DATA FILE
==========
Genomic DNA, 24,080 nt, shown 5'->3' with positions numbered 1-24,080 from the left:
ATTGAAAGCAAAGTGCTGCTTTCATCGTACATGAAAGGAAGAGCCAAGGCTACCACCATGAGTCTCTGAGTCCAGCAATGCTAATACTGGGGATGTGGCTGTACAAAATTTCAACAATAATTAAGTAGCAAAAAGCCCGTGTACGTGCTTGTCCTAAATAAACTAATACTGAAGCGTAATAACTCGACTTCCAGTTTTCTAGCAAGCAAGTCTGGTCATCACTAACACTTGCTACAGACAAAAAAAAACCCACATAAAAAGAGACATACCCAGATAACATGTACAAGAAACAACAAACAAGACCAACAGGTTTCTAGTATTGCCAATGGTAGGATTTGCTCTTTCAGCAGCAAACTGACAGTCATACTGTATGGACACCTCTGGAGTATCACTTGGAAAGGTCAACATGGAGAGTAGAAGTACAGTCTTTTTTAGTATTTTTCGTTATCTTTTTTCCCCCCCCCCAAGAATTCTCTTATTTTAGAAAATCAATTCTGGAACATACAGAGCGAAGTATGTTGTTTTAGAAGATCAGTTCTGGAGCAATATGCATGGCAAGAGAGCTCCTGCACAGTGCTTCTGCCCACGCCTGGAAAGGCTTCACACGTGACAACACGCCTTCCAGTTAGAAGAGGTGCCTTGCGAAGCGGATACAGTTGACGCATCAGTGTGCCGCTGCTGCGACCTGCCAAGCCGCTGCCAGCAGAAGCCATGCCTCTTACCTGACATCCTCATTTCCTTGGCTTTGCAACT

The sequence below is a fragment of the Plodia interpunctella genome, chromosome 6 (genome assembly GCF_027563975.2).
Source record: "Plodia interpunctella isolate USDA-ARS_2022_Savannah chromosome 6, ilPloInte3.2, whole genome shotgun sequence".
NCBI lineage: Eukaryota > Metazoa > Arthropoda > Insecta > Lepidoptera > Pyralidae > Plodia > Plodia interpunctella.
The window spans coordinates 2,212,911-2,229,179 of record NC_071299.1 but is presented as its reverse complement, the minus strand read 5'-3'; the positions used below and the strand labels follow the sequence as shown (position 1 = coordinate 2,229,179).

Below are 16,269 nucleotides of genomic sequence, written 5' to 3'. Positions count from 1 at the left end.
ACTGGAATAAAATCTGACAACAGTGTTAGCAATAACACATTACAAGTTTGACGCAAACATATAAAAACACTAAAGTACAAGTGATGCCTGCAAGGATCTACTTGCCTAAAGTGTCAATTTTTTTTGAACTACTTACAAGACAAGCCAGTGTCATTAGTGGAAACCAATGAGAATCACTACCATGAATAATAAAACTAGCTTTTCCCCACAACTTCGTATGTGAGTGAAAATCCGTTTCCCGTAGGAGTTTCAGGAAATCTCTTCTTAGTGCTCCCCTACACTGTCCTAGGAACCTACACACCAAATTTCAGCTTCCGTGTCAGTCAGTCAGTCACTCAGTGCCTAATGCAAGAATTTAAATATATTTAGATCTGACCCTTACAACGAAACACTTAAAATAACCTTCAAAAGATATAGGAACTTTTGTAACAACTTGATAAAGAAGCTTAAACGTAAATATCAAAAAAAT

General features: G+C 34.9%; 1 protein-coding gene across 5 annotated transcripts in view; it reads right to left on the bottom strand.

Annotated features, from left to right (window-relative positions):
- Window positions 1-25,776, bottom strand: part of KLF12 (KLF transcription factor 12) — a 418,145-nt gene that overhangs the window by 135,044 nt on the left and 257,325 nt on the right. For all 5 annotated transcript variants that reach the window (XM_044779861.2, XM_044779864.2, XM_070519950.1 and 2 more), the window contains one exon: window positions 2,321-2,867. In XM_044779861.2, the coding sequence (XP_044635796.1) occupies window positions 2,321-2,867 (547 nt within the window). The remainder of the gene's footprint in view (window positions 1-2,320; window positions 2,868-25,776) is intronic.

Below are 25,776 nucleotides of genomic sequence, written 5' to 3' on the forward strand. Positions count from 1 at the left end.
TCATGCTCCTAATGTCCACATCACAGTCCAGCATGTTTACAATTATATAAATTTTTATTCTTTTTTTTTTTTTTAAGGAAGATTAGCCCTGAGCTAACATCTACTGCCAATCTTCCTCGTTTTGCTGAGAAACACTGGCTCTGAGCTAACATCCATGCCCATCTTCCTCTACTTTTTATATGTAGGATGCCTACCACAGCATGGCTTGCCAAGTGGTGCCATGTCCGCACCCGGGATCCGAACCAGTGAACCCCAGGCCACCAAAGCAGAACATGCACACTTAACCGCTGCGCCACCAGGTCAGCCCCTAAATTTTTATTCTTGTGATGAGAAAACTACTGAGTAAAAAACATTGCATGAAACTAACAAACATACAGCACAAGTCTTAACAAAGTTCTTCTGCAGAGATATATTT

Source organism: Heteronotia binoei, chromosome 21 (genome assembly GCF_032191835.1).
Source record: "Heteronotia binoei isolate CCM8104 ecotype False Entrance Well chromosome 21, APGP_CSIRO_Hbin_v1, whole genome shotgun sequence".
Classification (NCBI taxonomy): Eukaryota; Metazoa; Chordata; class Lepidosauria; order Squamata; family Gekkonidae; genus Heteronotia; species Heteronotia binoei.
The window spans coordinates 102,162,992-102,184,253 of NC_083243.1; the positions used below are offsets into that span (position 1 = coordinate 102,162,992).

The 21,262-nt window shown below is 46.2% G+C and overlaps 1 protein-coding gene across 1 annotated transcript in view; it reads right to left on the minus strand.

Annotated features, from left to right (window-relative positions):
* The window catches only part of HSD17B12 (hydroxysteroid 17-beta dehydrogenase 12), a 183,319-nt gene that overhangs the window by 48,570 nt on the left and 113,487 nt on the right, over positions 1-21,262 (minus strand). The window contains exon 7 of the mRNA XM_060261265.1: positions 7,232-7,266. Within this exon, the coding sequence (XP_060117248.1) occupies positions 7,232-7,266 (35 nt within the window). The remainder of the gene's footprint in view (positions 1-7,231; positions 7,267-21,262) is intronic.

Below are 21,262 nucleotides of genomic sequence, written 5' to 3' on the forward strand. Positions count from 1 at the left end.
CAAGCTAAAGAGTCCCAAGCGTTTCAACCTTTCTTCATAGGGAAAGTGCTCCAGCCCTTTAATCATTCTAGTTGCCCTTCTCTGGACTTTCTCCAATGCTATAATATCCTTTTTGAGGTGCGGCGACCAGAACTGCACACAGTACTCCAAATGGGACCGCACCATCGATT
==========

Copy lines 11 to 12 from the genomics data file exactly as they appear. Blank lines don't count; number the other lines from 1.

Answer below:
- Window positions 1-25,776, bottom strand: part of KLF12 (KLF transcription factor 12) — a 418,145-nt gene that overhangs the window by 135,044 nt on the left and 257,325 nt on the right. For all 5 annotated transcript variants that reach the window (XM_044779861.2, XM_044779864.2, XM_070519950.1 and 2 more), the window contains one exon: window positions 2,321-2,867. In XM_044779861.2, the coding sequence (XP_044635796.1) occupies window positions 2,321-2,867 (547 nt within the window). The remainder of the gene's footprint in view (window positions 1-2,320; window positions 2,868-25,776) is intronic.

Below are 25,776 nucleotides of genomic sequence, written 5' to 3' on the forward strand. Positions count from 1 at the left end.